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India dances into the World Cup final because to centuries from Iyer and Kohli and a seven-for from Shami

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New Zealand 327 (Mitchell 134, Williamson 69, Shami 7-57) lost to India 397 for 4 (Kohli 117, Iyer 105, Gill 80*, Southee 3-100) by 70 runs.

India had no business giving New Zealand the anxiety it did during their 397-run defense, but in the end, they waltzed into the final and made light of the alleged knockout pressure. They are now just one victory away from potentially having the most successful World Cup campaign ever. They are currently leading by an average of 175 runs with 64.4 balls left and 6.4 wickets taken. With 89.2 balls left, eight wickets, and 147.67 runs, Australia emerged victorious in 2007.

By achieving this, Virat Kohli reached an incredible milestone—his 50th ODI century—in front of his spouse, Sachin Tendulkar, the man he passed, and the location of the symbolic torch-passing that took place 12 years ago when he carried Tendulkar on his shoulders. With three World Cups under his belt, Shreyas Iyer achieved the third-fastest century by an Indian player at 67 balls, marking his second consecutive century.

Rohit Sharma, who is selfless, is credited with one of those three centuries. He started India’s innings with a brilliant 47 off 29, marking the ninth occasion this year that he has scored in the 40s, 80s, or 90s—the joint-highest total for a calendar year.

India’s highest total in a World Cup knockout match is hardly surprising, since the pitch has showed the most variation in bowling friendliness from afternoon to evening this year. There was always going to be plenty of room for scoring. As anticipated, there was no swing or seam in the afternoon but significant movement in the air and off the surface, a surprising prodigious turn, and no dew. However, Daryl Mitchell hit an almost unthinkable 134 off 119, only to be stopped by Mohammed Shami’s 7 for 57.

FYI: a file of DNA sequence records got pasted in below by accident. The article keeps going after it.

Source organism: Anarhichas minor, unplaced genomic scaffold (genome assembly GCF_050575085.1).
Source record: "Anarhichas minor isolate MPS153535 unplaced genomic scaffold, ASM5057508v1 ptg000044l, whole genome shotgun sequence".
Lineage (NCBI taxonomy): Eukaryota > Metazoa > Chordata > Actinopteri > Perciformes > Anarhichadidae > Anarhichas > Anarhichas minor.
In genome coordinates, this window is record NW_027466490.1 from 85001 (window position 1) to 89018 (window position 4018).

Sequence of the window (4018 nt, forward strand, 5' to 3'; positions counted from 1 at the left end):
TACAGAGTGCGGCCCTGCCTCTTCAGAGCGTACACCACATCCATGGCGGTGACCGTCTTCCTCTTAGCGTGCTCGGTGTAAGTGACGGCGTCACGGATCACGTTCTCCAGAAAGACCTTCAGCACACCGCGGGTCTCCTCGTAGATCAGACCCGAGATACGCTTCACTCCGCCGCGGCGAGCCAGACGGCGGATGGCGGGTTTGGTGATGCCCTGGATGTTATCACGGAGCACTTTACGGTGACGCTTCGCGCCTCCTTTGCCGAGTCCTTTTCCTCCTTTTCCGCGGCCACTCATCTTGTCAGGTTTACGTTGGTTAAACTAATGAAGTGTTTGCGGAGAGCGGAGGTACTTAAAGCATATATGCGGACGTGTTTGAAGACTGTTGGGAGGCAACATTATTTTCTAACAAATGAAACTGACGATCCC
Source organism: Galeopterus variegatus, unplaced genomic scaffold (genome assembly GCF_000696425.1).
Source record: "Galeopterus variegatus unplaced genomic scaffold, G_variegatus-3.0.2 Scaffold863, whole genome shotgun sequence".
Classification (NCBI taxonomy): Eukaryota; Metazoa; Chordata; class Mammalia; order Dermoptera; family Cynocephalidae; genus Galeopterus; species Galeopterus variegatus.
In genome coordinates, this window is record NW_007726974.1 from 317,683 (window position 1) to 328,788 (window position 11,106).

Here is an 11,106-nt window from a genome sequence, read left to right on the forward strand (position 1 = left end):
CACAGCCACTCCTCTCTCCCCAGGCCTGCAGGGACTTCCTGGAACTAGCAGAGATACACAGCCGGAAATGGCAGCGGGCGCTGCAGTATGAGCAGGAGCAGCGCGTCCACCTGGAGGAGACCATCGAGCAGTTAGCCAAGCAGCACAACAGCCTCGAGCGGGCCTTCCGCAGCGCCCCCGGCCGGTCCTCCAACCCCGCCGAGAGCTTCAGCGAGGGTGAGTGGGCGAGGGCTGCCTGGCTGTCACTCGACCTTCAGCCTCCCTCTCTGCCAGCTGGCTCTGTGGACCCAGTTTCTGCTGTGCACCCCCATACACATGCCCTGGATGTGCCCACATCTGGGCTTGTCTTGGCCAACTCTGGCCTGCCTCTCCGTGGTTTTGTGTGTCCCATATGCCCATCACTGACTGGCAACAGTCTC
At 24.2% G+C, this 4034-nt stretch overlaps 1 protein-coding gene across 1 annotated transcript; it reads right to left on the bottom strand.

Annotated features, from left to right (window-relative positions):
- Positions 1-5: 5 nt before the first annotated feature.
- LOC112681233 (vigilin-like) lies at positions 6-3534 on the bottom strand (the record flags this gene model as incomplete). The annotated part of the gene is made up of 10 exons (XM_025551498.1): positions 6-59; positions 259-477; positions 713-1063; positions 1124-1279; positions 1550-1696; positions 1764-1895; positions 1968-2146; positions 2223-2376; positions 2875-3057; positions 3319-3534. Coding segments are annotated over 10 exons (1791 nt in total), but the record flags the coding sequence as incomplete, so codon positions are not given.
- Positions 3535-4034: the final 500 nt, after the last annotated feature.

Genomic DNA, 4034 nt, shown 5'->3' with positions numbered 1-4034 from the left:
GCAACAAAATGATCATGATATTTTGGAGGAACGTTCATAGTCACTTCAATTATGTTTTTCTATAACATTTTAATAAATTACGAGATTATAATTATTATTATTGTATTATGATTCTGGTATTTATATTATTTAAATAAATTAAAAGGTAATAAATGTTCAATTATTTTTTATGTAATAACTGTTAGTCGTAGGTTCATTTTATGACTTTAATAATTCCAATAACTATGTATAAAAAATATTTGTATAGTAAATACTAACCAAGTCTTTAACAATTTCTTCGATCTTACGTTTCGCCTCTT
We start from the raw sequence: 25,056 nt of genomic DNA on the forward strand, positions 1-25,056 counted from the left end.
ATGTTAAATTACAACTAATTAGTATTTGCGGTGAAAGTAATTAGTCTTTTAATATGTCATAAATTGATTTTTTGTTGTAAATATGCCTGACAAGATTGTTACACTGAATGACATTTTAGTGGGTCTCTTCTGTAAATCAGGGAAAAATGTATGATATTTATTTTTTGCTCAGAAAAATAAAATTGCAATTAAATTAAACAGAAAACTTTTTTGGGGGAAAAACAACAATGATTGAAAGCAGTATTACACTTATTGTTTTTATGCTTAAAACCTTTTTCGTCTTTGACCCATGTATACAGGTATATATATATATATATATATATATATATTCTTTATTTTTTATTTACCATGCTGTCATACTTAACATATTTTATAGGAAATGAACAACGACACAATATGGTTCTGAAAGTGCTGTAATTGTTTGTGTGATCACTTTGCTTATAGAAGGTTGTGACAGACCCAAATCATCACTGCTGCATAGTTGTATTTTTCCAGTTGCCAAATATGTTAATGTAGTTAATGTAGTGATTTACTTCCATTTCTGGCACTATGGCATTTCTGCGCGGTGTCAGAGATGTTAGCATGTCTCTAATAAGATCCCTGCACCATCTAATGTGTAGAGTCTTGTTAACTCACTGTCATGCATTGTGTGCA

You can’t blame India for taking advantage of the circumstances, considering this was only their second successful toss in nine limited-overs World Cup knockout games, dating back to their 2011 semi-final match against Pakistan in Mohali. That advantage was somewhat offset on a used pitch, where it would mean somewhat less support for the quicks in the evening and slightly more support for the slower bowlers.

Even before the crowd had gathered, Rohit turned this little smaller edge into a legitimate lead. In the powerplays this World Cup, he already has the most runs, strikeout percentage, average, sixes, and fours. It wouldn’t be surprising if he had a few sighters in a slow-pitch semi-final, but he got things rolling in the opening over, showboating a length ball over midwicket to build his own momentum for the shot.

“Shreyas is a handful because of his strength and magical wrists.”

Trent Boult was near the wicket as early as the third over, indicating that the fast bowlers should not move. Rohit danced down the wicket and lofted his first six of the day over mid-off in response to Boult’s opening ball from that angle. In his short innings, he would add three more to break Chris Gayle’s records for the most World Cup sixes (49) and most in a single World Cup (26).